Jargon Busters: Understanding the Most Common Marketing Lingo in Franchising

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Implementing a successful marketing campaign shouldn’t just involve shouting about your product. It’s about fully understanding the wide variety of promotional techniques out there and selecting the right ones for your franchise business. Here’s our guide to the marketing lingo you need to know.


Like many other aspects of running a franchise business, advertising has its own set of key terms. Marketing jargon can be alienating, but once you know and understand some of the most important words and phrases, you’ll feel much more confident. We’ve provided a round-up of the most common franchise marketing terms below. 

Franchise marketing lingo - key terms explained 

  • Account-based marketing (ABM) - A one-to-one marketing strategy, in which companies target a specific business account with the intention of converting it into a customer or client. 

  • Advertising fee - The payment made by a franchisee to a franchisor for the brand marketing activity they carry out on a regional or national scale. Usually, the fee is set at a percentage of the franchisee’s gross or net sales. 

  • Bounce rate - The proportion of website visitors who leave without visiting any further pages on your site. 

  • Brand awareness - A term used to describe a business’s level of public recognition and how well consumers know and understand the brand. It combines ‘brand recall’ (how successfully people can connect a brand to its sector) and ‘brand recognition’ (how successfully people identify it from its features, such as logo or colours).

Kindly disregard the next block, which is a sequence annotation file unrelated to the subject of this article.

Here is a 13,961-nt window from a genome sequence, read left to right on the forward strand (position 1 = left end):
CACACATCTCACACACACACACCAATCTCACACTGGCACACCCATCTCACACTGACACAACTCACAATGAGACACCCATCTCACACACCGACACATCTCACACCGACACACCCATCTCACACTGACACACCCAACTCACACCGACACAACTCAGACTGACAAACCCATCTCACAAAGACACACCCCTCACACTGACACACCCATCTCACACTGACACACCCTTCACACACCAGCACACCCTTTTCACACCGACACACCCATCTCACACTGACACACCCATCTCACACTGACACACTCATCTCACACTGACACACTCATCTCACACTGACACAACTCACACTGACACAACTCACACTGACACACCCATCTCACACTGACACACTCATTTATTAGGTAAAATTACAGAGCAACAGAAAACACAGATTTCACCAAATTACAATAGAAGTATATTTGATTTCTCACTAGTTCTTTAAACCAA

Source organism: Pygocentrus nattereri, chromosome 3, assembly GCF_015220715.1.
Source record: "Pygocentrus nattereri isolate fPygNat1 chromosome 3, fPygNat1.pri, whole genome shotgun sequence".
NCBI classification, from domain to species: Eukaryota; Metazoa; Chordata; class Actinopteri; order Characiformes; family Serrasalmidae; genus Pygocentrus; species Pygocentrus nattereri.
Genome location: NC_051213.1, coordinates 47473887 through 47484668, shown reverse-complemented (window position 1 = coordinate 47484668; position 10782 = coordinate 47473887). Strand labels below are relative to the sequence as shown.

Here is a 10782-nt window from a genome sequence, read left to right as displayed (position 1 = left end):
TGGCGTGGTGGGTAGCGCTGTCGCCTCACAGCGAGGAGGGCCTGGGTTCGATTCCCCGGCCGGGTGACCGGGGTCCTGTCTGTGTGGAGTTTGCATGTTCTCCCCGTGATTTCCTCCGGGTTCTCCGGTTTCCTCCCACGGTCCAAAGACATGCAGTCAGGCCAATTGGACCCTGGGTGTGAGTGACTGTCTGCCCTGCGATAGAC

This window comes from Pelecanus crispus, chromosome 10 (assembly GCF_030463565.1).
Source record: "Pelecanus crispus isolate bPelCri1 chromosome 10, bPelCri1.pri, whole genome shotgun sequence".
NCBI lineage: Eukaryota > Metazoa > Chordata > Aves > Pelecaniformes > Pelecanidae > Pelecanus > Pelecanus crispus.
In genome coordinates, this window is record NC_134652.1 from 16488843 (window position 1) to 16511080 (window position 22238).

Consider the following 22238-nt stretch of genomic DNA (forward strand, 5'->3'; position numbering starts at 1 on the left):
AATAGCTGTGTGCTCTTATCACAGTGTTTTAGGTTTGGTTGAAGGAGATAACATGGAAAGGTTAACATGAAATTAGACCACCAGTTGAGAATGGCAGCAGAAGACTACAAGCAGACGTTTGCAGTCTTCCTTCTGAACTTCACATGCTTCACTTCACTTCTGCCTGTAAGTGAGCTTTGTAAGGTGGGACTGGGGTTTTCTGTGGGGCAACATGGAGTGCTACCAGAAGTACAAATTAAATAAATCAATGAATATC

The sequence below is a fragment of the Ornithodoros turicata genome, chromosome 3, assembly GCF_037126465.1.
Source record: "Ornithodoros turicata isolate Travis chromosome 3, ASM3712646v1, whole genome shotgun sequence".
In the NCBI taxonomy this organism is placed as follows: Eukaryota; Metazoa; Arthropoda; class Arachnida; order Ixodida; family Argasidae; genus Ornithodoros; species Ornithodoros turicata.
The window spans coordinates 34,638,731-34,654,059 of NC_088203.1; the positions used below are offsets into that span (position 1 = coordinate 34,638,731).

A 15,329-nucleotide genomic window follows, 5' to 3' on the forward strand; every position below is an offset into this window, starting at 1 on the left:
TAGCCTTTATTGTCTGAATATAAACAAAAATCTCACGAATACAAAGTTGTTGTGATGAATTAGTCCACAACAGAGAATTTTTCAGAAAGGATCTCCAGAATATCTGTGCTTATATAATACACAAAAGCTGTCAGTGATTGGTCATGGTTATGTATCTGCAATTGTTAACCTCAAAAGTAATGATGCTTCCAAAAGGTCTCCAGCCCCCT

• Brand positioning - The process of presenting a business in line with its core values and strategies, and setting it apart from competitors. You can position a brand by its tone of voice and visual marketing design, for example.

  • Buyer persona - A description of a business’s target customer. You could identify them by their age, gender, interests or spending patterns, for instance. 

  • Churn rate - A calculation measuring a business’s customer retention levels. It takes into account the proportion of people who stop buying from the company within a specific time period. 

  • Content marketing - Activities relating to the creation and distribution of high-quality written or visual materials in order to find new customers and retain existing ones. 

  • Conversational marketing - Any promotional material involving conversations. As part of this process, you try to convert leads into customers with personal communication, through chatbots or social media discussions, for example.

  • Conversion rate - The number of people who take a specific action out of all the people who visit a website or webpage. For example, you might try to calculate a conversion rate when you want to know the proportion of your website visitors who fill out your contact form. 

  • Conversion rate optimisation (CRO) - The practice of increasing your conversion rate. 

  • Customer lifetime value (CLTV) - The total profit made through interactions with one customer throughout the duration of their time using the business. 

  • Customer relationship management (CRM) software - A digital tool to handle customer communications and collect data. It usually stores useful contact information, such as names, phone numbers and emails, and the company customers belong to, if applicable. 

  • Demand generation - A type of marketing practice. Specifically, demand generation involves taking steps to boost brand awareness and spark an interest among target customers. 

  • Digital marketing - Any type of promotional activity completed with the use of electronic tools or devices. Digital marketing includes email campaigns, paid online adverts and social media interaction.